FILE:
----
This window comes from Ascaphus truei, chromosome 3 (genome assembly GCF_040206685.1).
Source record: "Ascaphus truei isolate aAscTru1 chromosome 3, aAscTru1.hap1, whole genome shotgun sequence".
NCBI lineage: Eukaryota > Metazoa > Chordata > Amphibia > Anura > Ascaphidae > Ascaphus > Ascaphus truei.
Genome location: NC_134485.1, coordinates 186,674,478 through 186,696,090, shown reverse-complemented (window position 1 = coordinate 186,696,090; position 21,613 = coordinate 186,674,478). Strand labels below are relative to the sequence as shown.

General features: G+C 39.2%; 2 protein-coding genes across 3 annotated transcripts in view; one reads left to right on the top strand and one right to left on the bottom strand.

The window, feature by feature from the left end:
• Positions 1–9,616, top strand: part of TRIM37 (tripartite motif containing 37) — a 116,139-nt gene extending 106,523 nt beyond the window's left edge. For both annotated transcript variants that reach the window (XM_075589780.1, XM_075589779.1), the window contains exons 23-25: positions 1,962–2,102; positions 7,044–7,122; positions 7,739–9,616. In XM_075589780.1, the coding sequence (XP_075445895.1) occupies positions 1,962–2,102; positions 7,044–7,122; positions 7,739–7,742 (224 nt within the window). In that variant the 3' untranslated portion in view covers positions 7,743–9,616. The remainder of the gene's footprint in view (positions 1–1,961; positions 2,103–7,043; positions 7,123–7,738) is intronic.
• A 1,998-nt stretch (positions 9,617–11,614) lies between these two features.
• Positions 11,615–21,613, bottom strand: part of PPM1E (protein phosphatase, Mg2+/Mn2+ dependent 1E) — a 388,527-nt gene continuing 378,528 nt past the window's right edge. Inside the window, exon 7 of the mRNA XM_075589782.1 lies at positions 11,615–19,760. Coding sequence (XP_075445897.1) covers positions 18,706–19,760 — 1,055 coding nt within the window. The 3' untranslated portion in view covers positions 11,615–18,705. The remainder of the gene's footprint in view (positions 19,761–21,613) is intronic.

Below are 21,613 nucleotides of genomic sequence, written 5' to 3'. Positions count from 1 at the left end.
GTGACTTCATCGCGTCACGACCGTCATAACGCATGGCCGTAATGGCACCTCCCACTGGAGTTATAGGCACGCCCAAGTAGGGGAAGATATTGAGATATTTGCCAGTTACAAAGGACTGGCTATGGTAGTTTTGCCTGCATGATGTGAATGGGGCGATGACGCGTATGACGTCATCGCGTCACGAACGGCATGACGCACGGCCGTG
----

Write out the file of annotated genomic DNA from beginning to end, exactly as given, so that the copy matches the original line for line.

This window comes from Ascaphus truei, chromosome 3 (genome assembly GCF_040206685.1).
Source record: "Ascaphus truei isolate aAscTru1 chromosome 3, aAscTru1.hap1, whole genome shotgun sequence".
NCBI lineage: Eukaryota > Metazoa > Chordata > Amphibia > Anura > Ascaphidae > Ascaphus > Ascaphus truei.
Genome location: NC_134485.1, coordinates 186,674,478 through 186,696,090, shown reverse-complemented (window position 1 = coordinate 186,696,090; position 21,613 = coordinate 186,674,478). Strand labels below are relative to the sequence as shown.

General features: G+C 39.2%; 2 protein-coding genes across 3 annotated transcripts in view; one reads left to right on the top strand and one right to left on the bottom strand.

The window, feature by feature from the left end:
• Positions 1–9,616, top strand: part of TRIM37 (tripartite motif containing 37) — a 116,139-nt gene extending 106,523 nt beyond the window's left edge. For both annotated transcript variants that reach the window (XM_075589780.1, XM_075589779.1), the window contains exons 23-25: positions 1,962–2,102; positions 7,044–7,122; positions 7,739–9,616. In XM_075589780.1, the coding sequence (XP_075445895.1) occupies positions 1,962–2,102; positions 7,044–7,122; positions 7,739–7,742 (224 nt within the window). In that variant the 3' untranslated portion in view covers positions 7,743–9,616. The remainder of the gene's footprint in view (positions 1–1,961; positions 2,103–7,043; positions 7,123–7,738) is intronic.
• A 1,998-nt stretch (positions 9,617–11,614) lies between these two features.
• Positions 11,615–21,613, bottom strand: part of PPM1E (protein phosphatase, Mg2+/Mn2+ dependent 1E) — a 388,527-nt gene continuing 378,528 nt past the window's right edge. Inside the window, exon 7 of the mRNA XM_075589782.1 lies at positions 11,615–19,760. Coding sequence (XP_075445897.1) covers positions 18,706–19,760 — 1,055 coding nt within the window. The 3' untranslated portion in view covers positions 11,615–18,705. The remainder of the gene's footprint in view (positions 19,761–21,613) is intronic.

Below are 21,613 nucleotides of genomic sequence, written 5' to 3'. Positions count from 1 at the left end.
GTGACTTCATCGCGTCACGACCGTCATAACGCATGGCCGTAATGGCACCTCCCACTGGAGTTATAGGCACGCCCAAGTAGGGGAAGATATTGAGATATTTGCCAGTTACAAAGGACTGGCTATGGTAGTTTTGCCTGCATGATGTGAATGGGGCGATGACGCGTATGACGTCATCGCGTCACGAACGGCATGACGCACGGCCGTG